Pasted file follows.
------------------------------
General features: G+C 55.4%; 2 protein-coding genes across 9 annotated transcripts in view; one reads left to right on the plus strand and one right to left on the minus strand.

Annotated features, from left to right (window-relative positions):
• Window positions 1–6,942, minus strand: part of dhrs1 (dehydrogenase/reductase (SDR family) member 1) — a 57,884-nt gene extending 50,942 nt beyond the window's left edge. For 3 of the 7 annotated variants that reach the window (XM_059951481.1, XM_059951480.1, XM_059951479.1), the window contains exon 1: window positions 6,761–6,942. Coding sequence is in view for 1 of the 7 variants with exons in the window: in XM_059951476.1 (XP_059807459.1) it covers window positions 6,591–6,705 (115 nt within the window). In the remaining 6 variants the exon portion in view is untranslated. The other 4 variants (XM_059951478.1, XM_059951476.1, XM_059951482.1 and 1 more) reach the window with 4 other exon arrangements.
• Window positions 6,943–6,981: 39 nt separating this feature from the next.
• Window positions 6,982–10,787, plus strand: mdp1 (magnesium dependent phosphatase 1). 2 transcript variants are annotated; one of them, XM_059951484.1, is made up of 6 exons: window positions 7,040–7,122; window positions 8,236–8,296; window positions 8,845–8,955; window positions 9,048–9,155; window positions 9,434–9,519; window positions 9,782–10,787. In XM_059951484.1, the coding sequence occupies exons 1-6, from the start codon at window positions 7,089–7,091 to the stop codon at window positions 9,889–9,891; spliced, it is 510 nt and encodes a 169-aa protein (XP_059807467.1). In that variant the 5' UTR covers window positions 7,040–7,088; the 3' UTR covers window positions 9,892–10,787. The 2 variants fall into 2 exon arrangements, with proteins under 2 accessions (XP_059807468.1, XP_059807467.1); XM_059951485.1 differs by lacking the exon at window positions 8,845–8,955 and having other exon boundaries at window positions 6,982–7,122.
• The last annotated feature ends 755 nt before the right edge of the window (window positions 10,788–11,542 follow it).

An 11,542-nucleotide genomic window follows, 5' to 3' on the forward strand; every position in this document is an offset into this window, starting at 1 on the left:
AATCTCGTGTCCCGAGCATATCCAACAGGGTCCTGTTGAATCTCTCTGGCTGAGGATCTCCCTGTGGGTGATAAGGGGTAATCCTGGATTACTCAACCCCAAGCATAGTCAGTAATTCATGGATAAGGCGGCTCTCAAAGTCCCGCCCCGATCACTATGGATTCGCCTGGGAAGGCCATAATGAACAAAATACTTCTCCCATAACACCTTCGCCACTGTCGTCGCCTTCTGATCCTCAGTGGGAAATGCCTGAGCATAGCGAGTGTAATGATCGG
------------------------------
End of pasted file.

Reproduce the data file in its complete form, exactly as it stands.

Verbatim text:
General features: G+C 55.4%; 2 protein-coding genes across 9 annotated transcripts in view; one reads left to right on the plus strand and one right to left on the minus strand.

Annotated features, from left to right (window-relative positions):
• Window positions 1–6,942, minus strand: part of dhrs1 (dehydrogenase/reductase (SDR family) member 1) — a 57,884-nt gene extending 50,942 nt beyond the window's left edge. For 3 of the 7 annotated variants that reach the window (XM_059951481.1, XM_059951480.1, XM_059951479.1), the window contains exon 1: window positions 6,761–6,942. Coding sequence is in view for 1 of the 7 variants with exons in the window: in XM_059951476.1 (XP_059807459.1) it covers window positions 6,591–6,705 (115 nt within the window). In the remaining 6 variants the exon portion in view is untranslated. The other 4 variants (XM_059951478.1, XM_059951476.1, XM_059951482.1 and 1 more) reach the window with 4 other exon arrangements.
• Window positions 6,943–6,981: 39 nt separating this feature from the next.
• Window positions 6,982–10,787, plus strand: mdp1 (magnesium dependent phosphatase 1). 2 transcript variants are annotated; one of them, XM_059951484.1, is made up of 6 exons: window positions 7,040–7,122; window positions 8,236–8,296; window positions 8,845–8,955; window positions 9,048–9,155; window positions 9,434–9,519; window positions 9,782–10,787. In XM_059951484.1, the coding sequence occupies exons 1-6, from the start codon at window positions 7,089–7,091 to the stop codon at window positions 9,889–9,891; spliced, it is 510 nt and encodes a 169-aa protein (XP_059807467.1). In that variant the 5' UTR covers window positions 7,040–7,088; the 3' UTR covers window positions 9,892–10,787. The 2 variants fall into 2 exon arrangements, with proteins under 2 accessions (XP_059807468.1, XP_059807467.1); XM_059951485.1 differs by lacking the exon at window positions 8,845–8,955 and having other exon boundaries at window positions 6,982–7,122.
• The last annotated feature ends 755 nt before the right edge of the window (window positions 10,788–11,542 follow it).

An 11,542-nucleotide genomic window follows, 5' to 3' on the forward strand; every position in this document is an offset into this window, starting at 1 on the left:
AATCTCGTGTCCCGAGCATATCCAACAGGGTCCTGTTGAATCTCTCTGGCTGAGGATCTCCCTGTGGGTGATAAGGGGTAATCCTGGATTACTCAACCCCAAGCATAGTCAGTAATTCATGGATAAGGCGGCTCTCAAAGTCCCGCCCCGATCACTATGGATTCGCCTGGGAAGGCCATAATGAACAAAATACTTCTCCCATAACACCTTCGCCACTGTCGTCGCCTTCTGATCCTCAGTGGGAAATGCCTGAGCATAGCGAGTGTAATGATCGG